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JC Penney Portraits: do they even improve images?

edavt04

macrumors member
Original poster
May 12, 2016
51
2
Hey guys!

We usually hire professional photographers for photo shoots, but it gets so expensive! First time in my life, I decided to take my toddler and husband to JC Penney Portrait studio.
There are a few shots that I liked, however I can't say if they have been improved (photoshopped) or not! They don't seem that great... Red faces, wrinkles, etc.

Is the only advantage of JC Penney Portrait studio a DSLR camera?
 

kenoh

macrumors demi-god
Jul 18, 2008
5,608
8,646
Glasgow, UK
Hi, not sure I am following the question here, whether it is do they enhance the photos or is the only advantage a DSLR camera?

I assume it is what is the point of a JC penney style shoot generally over doing it at home? hope that is right.

I don't know the JC service specifically but judging by similar services here in the UK, the main difference is down to the availability of a decent lighting setup. I am not sure the ones here do any smoothing of wrinkles at all (for that reason alone I stay behind the camera!). They do do minor lighting tweaks but I don't think they do anything major. Their key is they have a constant light setup so all of their white balance, shadow control and flash settings are setup beforehand so it is as close to click print repeat as they can get.

For £200, you can get a basic white backdrop, a reflector or two, a pair of Youngno speedlites and a radio trigger and have a play yourself. It is not beyond your reach to get at least semi professional looking images for yourself that you then own the rights to. Then you can take as many pictures as you like and wont be restricted to a time boxed 20 minute photoshoot either.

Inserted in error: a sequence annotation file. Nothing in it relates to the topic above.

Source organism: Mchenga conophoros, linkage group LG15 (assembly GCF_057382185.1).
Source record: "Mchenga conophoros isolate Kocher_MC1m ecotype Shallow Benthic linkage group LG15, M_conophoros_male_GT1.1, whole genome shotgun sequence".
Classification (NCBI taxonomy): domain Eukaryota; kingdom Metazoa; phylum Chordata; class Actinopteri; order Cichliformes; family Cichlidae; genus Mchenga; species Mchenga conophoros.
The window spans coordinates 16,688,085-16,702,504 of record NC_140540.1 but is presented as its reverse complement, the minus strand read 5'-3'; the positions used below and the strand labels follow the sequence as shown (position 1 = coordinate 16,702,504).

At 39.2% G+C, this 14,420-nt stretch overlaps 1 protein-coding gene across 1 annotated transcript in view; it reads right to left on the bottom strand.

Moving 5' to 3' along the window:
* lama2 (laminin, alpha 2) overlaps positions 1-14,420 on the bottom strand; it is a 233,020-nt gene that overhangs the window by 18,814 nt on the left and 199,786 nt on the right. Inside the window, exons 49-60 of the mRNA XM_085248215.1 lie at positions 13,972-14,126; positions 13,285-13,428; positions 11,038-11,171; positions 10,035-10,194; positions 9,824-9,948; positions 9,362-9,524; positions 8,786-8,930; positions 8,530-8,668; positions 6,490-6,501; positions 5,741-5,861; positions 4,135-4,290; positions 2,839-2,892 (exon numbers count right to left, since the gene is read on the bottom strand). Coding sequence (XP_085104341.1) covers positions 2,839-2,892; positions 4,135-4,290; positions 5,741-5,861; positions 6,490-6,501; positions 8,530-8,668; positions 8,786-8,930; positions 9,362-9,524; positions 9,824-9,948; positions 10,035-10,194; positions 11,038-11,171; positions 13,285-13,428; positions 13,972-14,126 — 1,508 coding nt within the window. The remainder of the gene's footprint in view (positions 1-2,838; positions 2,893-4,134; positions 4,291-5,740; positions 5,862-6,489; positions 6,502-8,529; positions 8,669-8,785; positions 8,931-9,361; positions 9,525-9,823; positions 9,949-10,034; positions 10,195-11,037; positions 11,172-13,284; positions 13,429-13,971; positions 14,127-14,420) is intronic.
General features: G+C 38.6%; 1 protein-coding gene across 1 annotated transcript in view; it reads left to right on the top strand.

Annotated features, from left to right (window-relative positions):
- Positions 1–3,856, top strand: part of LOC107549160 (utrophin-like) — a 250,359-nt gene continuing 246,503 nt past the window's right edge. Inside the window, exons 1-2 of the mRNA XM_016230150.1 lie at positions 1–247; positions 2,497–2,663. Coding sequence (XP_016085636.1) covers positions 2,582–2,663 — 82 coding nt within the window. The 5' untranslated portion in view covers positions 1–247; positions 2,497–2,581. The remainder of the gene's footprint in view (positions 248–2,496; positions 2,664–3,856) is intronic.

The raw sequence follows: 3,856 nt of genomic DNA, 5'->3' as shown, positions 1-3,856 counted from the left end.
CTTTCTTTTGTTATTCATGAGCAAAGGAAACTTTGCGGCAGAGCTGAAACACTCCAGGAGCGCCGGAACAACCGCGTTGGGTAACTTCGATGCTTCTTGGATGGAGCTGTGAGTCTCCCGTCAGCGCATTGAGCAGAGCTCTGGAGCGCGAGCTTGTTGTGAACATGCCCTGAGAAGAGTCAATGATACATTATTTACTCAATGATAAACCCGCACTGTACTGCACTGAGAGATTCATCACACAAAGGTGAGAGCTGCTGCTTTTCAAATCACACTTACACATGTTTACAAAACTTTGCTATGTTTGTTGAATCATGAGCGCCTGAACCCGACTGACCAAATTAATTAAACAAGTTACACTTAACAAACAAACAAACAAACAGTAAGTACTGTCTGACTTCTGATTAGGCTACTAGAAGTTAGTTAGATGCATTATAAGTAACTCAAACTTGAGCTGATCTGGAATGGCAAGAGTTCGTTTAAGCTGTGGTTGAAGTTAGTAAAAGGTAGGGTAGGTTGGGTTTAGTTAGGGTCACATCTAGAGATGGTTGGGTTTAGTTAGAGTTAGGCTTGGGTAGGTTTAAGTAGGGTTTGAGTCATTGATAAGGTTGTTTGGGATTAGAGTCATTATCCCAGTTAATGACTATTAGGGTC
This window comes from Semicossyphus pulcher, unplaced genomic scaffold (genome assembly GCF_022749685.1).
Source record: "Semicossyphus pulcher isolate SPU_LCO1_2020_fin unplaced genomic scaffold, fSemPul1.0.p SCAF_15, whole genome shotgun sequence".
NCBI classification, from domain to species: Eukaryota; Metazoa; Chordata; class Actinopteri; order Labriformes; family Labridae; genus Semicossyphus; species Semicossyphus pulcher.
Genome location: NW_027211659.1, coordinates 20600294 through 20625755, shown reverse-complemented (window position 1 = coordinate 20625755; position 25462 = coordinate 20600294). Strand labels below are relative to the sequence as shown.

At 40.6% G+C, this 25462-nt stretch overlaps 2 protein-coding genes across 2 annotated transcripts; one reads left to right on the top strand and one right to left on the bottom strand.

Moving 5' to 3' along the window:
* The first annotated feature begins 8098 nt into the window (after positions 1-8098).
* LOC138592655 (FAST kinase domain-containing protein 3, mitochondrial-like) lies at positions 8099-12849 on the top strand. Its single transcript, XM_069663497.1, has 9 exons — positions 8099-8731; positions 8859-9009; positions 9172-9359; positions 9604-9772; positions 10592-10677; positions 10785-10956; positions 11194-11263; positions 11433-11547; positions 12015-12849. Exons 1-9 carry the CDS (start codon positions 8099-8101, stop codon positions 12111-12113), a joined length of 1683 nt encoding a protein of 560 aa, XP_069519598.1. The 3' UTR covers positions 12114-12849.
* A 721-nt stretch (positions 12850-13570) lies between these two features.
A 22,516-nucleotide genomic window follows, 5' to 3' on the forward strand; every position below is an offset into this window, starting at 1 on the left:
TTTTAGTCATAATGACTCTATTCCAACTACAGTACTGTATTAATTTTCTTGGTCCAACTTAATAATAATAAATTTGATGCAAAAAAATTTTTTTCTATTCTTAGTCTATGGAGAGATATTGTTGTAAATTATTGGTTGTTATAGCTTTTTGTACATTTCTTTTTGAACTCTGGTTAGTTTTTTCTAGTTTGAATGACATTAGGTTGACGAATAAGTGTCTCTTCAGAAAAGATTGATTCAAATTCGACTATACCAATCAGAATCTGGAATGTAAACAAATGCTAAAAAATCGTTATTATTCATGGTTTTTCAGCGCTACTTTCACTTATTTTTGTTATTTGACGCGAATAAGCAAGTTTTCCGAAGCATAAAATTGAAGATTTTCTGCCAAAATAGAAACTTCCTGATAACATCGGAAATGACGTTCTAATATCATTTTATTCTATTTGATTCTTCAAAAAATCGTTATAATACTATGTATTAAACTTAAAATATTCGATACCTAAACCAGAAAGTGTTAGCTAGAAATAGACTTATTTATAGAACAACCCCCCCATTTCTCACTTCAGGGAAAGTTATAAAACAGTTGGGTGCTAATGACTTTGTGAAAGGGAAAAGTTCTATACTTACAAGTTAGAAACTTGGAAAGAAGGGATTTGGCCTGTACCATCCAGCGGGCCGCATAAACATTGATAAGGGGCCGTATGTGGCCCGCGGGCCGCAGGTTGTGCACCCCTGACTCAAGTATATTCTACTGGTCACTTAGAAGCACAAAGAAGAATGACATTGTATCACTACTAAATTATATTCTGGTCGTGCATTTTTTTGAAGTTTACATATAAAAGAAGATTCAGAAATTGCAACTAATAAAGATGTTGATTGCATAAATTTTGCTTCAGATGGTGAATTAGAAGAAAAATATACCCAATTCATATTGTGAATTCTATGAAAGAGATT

Based on the pricing of the photo studios, then maybe having a bash at DiY'ing it is an option? plus by learning to play with these simple setups, you can use them in all manner of other ways for example, trying out some low key images, you can really play about with it more yourself.

Did I miss the mark? I am sure others have other opinions as I am not really a pro or anything.

You can get some really good images of people by sitting them at a window (within a meter), turning their body away from the window slightly so they get a shadow in the middle of their chest, then turning their head back towards the window (sounds painful I know). Then with a £7 reflector and even a sheet tacked up behind them, or some aluminium foil, you can light them up and get some lovely shots. It works surprisingly well. Obviously not going to replace a £4-5,000 lighting rig but it is great to do and can be fun. This image was taken this way. Spur of the moment, messing about with a reflector I got off Amazon, stood next to the window. Not going to win any awards but i think it is nice (I am biased of course as this is my little monkey).

L1003539.jpg
 
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MacRy